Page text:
The Future of The EEO-1: What Does EEOC’s Information Collection Really Mean?
As we previously reported , EEOC has filed notice asking for renewed approval to collect EEO-1 Component 1 race, gender and ethnicity workforce data for the next three years (2019, 2020 & 2021), but is not seeking renewed authority to collect Component 2 pay data and hours worked. To be clear, this filing does not impact the current obligation employers have to submit 2017 and 2018 pay data by September 30, 2019.
EEOC’s authorization to collect any EEO-1 data (Component 1 or Component 2) expires on September 30, 2019. Thus, the Agency has submitted the current information request because it needs approval to continue to collect Component 1 data. Confusingly, Judge Chutkan ordered in National Women’s Law Center, et al. v. Office of Management and Budget, et al., that EEOC’s authority to collect Component 2 pay data will expire no later than April 5, 2021. This Order, however, is currently at the center of a legal appeal. But for the court’s order, or in the event the court’s order is overturned on appeal, EEOC’s authority to collect Component 2 data will likewise expire on September 30, 2019.
As a result of the two expiration dates, and the pending litigation, EEOC is asking the Office of Management and Budget (OMB) to separate approval of Component 1 data collection from Component 2 collection so it can continue to collect Component 1 data while it takes time to assess the utility and burden associated with the Component 2 collection.
According to its notice, EEOC has serious doubts about the previously reported burden on employers to collect and file Component 2 data. It seems EEOC has discovered the previous burden estimate was
an extremely low estimate of the burden on employers. . . EEOC now concludes the burden estimate associated with the EEO-1 is higher than it has previously estimated.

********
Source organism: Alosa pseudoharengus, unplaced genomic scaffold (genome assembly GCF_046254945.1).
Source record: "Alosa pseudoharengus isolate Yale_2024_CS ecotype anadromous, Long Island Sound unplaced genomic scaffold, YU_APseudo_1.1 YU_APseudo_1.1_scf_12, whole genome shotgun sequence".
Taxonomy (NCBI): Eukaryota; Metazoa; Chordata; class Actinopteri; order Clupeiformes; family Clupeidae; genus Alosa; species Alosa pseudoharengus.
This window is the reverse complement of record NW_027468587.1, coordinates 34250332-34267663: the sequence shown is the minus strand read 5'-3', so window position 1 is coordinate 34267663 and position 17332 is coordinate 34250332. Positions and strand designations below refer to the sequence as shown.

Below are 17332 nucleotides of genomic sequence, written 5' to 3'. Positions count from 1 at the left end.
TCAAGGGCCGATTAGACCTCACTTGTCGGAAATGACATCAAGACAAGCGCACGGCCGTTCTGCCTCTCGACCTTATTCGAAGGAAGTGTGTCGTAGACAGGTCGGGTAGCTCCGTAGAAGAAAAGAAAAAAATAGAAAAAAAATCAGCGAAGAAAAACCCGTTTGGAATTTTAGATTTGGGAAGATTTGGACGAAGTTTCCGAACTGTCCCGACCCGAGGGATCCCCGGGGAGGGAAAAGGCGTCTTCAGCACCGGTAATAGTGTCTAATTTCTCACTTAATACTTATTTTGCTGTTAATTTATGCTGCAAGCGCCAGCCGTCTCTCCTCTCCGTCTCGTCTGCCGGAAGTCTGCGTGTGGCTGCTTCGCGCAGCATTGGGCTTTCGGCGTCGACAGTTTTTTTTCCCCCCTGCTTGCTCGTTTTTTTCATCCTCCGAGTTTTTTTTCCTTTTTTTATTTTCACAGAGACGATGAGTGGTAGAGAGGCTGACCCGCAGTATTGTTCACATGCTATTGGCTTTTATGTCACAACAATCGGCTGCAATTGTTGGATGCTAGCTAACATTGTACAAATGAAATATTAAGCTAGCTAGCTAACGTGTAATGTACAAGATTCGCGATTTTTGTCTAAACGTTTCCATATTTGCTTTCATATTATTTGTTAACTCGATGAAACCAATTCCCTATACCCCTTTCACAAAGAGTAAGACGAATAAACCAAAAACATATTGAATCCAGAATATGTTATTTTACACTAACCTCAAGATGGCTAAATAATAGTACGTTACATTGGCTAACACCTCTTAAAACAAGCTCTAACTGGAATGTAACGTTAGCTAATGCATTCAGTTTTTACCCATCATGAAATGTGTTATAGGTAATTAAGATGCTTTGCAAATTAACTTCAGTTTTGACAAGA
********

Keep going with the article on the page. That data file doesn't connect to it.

Because it is concerned the actual burden may outweigh the value of the data, the Agency has elected to pause so it can “balance the utility of the data to its enforcement programs against the burden the data collection as structured imposes on the employers who must submit it.”
[t]he Commission now concludes that it should consider information from the ongoing Component 2 data collection before deciding whether to submit a pay data collection to OMB. At this point in time, the unproven utility to its enforcement program of the pay data as defined in the 2016 Component 2 is far outweighed by the burden imposed on employers that must comply with the reporting obligation. Therefore, the EEOC is not seeking to renew Component 2 of the EEO-1.
This admission does not, however, mean EEOC has necessarily made any decision regarding whether it will collect some form of Component 2 data going forward. However, it appears EEOC will not seek approval to collect any additional Component 2 pay data in the near future, either pursuant to its existing authority or pursuant to approval following a new request for OMB approval. Rather, EEOC’s notice suggests it will take a step back, analyze the 2017 and 2018 to determine if and how it might efficiently collect valuable employer pay data without unduly burdening employers, and then move forward from there. How long it may take EEOC to sort this all out is, at this point, anyone’s guess.